By Amy Palmer-Newton, GiGL Database Officer
Since the start of 2021, the GiGL team have been hard at work updating and improving our Areas of Deficiency (AoD) models. We’re excited to announce that these are nearly ready for launch, and we can’t wait to share the new features we can offer to our partners and clients.
Although the concepts behind AoD are quite simple, the modelling itself is anything but. This article will explain what AoD is, the changes we’ve made and what this means for our services going forward.
What are AoD?
Areas of Deficiency are a meaningful measure of access to open space and nature in London. They are defined as areas outside of a specific walking distance from sites that meet particular criteria. GiGL have developed two AoD datasets:
1) AoD in Access to Nature
Also known as SINC AoD, these are areas over 1km walking distances from accessible Sites of Importance for Nature Conservation (SINCs) of borough-grade or above. SINCs are London’s Local Wildlife Sites, recognised for the important habitats they support. They are designated by Local Authorities in their non-statutory planning policies, and are selected with assistance from local ecological professionals. You can read more about SINCs on our website.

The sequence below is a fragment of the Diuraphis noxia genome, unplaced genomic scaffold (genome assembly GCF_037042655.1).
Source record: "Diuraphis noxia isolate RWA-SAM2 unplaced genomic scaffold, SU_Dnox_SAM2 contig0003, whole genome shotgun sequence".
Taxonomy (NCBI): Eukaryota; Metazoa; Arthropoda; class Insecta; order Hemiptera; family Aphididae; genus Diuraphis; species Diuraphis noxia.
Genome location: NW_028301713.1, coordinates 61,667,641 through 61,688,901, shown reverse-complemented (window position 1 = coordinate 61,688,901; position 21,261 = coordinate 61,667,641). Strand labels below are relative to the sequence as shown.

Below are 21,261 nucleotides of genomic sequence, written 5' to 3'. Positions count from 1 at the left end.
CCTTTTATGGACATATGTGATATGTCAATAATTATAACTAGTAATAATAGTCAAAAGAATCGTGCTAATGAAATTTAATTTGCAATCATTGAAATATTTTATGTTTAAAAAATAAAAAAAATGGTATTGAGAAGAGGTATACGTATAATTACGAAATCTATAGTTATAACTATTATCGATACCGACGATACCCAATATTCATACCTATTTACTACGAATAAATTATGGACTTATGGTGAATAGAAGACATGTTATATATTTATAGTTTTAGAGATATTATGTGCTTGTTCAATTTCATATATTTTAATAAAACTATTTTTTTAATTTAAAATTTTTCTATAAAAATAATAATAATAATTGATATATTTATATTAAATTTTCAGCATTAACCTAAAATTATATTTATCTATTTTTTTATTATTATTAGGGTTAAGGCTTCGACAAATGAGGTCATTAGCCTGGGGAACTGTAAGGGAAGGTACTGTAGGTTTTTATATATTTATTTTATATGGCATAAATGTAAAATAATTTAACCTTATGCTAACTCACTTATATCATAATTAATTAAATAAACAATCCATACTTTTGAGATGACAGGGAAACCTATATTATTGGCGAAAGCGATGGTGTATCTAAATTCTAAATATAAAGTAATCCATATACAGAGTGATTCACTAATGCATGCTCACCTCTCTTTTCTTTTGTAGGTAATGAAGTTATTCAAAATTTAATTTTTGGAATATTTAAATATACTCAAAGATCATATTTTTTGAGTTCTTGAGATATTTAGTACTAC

2) AoD to Public Open Space
Also known as POS AoD, these are similar to SINC AoD but based on different walking distances for different categories of Public Open Space (POS).
Public Open Spaces are sites which meet the criteria given in Policy G4 Open Space of the London Plan. There are seven different categories, based on the size of the sites and the facilities they offer. You can find out more about POS sites on our website.
Why are AoD important, and what are they used for?
AoD give an indication of whether people living and working in a given area can easily visit Public Open Spaces or wildlife sites. This takes into account the distribution of sites within an area of interest and the effect of sites in neighbouring areas too.
AoD mapping is used by Local Councils to assess open space provision in their boroughs. The London Plan states that Local Councils should reduce deficiency in access to open space and to nature. To achieve this, they need to know where the deficient areas are and understand their causes.
Students and researchers also use our AoD mapping in their projects: analysing it against other datasets to find out whether living in AoD correlates with factors such as health, crime rates or house prices. With access to census data, AoD maps can be used to calculate statistics on the numbers of people living in AoD, which can provide further detail for policy making or research.
There are numerous ways that AoD can be utilised by our diverse assortment of partners and clients including in campaigning, education, journalism, historical studies and artwork. Our new AoD model will help expand and diversify these end uses even more.